San Diego Padres 2020 Draft Review, with updated rankings

San Diego 2020 Draft Recap

The 2020 MLB draft was perhaps the most exciting MLB draft we have had in the last decade simply for the fact that we got to see live baseball of sorts when we haven’t gotten anything for months. Sure it was only 5 rounds, but because of that, it became very clear what teams were trying to do and therefore understand which teams succeeded and which teams fell on their face. The San Diego Padres did a marvelous job of manipulating money to get a couple of high-ceiling guys to add to their already impressive minor league collection of talent. The Friars added the following to their pipeline:

1.8 Robert Hassell III, OF – Independence HS (Tenn.) – Updated Top-50 Ranking – No. 9
Comp A (#34 overall) Justin Lange, SP – Llano HS (Texas) – No. 14
2.45 Owen Caissie, OF – Notre Dame HS (Canada) – No. 21
3.80 Cole Wilcox, SP – University of Georgia – No. 11
4.109 Levi Thomas, SP – Troy University – No. 35
5.139 Jagger Haynes, P – West Columbus HS (N. Carolina) – Unranked

The draft overall is top-heavy in talent, as Wilcox and Hassell are huge talents. The cost of acquiring those guys, however, meant that some players were cost-saving selections. Even so, I really like what the Padres did here as the picks that they were able to save some money on still have some serious upside. Here is my profile on the 2020 class for the Padres.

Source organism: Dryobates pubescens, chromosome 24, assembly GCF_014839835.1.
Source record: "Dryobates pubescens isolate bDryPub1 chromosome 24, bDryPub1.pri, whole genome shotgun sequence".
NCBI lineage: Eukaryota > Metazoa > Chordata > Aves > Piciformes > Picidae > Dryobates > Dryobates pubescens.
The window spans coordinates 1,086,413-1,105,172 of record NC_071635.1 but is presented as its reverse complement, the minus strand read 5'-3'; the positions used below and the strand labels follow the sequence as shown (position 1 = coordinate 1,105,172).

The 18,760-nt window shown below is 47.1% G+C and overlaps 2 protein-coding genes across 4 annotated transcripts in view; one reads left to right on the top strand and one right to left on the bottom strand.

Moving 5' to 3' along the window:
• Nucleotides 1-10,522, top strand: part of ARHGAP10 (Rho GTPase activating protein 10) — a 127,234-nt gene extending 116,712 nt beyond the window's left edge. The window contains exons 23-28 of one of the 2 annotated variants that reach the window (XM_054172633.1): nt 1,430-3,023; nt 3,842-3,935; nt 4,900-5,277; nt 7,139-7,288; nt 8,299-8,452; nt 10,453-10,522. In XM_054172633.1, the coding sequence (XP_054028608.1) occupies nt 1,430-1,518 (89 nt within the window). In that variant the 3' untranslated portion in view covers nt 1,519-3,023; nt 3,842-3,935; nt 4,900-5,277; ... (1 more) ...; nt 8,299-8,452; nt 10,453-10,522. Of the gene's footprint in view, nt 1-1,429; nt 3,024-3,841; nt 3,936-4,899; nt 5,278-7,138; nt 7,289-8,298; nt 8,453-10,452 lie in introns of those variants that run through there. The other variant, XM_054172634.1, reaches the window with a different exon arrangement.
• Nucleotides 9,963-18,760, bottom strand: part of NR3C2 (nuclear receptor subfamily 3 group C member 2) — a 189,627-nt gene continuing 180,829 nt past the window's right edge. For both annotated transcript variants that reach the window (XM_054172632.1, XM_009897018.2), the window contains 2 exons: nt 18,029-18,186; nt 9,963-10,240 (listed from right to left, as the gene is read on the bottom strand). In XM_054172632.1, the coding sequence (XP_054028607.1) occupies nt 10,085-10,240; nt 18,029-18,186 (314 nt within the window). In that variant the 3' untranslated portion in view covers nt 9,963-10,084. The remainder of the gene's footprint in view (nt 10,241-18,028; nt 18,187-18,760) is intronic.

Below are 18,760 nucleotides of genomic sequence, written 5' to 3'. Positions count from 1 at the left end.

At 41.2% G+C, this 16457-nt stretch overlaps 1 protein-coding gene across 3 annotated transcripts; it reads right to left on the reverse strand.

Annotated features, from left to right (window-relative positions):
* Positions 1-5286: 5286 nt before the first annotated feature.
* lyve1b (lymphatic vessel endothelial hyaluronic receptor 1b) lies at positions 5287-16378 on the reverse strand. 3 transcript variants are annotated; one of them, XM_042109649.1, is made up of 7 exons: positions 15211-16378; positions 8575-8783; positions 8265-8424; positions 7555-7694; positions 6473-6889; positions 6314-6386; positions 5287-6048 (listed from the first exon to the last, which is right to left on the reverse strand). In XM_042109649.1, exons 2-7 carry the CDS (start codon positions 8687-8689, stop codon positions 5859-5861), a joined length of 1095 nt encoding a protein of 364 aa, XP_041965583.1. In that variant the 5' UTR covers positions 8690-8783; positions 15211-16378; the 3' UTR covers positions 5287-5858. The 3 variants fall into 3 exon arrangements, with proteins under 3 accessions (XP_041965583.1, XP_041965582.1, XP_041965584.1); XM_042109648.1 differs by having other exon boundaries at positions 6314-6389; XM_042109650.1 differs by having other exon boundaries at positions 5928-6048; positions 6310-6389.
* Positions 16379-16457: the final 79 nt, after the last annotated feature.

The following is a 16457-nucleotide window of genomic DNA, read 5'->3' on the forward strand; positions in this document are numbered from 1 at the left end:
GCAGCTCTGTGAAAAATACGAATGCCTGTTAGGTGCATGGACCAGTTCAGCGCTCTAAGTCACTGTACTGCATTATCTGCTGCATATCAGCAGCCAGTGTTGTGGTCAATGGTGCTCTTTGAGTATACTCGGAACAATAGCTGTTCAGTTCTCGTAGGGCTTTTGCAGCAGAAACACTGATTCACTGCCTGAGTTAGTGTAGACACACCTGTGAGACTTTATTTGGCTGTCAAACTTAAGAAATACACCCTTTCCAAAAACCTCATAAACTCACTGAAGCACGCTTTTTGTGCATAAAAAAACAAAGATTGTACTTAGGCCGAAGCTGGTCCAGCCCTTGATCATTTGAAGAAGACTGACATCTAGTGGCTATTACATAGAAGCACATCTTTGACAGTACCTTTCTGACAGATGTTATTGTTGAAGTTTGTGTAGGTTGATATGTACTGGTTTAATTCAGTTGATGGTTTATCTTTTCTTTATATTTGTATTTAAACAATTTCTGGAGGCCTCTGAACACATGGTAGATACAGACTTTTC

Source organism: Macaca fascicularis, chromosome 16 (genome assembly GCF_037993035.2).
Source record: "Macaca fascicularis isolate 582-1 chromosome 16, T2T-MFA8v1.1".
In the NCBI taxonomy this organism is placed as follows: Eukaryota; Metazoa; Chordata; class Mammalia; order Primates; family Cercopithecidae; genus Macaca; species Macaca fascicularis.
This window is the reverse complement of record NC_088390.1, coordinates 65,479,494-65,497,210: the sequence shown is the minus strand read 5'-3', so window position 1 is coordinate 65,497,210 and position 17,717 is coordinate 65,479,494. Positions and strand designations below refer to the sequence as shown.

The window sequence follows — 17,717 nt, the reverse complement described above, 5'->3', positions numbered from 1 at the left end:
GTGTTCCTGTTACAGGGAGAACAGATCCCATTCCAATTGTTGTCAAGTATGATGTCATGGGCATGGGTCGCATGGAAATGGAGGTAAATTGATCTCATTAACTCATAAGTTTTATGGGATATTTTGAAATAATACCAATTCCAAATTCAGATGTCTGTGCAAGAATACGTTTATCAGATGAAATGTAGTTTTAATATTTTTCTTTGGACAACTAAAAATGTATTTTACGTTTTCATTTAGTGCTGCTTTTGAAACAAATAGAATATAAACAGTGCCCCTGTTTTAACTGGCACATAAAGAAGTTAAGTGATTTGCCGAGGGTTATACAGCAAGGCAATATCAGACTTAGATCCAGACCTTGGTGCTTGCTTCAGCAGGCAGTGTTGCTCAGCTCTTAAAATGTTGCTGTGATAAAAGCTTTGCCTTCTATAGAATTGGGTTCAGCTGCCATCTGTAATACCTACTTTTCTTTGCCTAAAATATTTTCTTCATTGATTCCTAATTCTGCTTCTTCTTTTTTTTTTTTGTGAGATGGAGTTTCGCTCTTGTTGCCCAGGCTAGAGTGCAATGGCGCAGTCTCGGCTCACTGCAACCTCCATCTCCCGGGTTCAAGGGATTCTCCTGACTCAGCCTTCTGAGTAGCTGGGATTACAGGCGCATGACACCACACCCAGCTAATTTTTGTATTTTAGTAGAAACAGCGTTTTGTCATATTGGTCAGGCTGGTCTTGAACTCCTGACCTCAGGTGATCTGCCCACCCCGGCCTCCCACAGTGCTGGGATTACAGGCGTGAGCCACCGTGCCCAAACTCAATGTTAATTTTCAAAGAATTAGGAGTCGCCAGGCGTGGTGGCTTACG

Robert Hassell III, OF – The Padres were the first team to pull the trigger on the high school talent pool in 2020 and they chose Hassell over Zac Veen (who went No. 9). Hassell was considered to have the best hit tool of the prep hitters, and it is indeed very pretty and level. He has room to grow, but looks athletic and has the fundamentals already, which is very impressive for a young kid. His swing reminds me a little of Bryce Harper‘s, but without the astonishing violence that Harper is famous for. He loads early on and probably sacrifices some power because of it, but with some advanced coaching, there is reason to hope that he can develop modest power. He is a great athlete who also was considered a LHP prospect before the draft.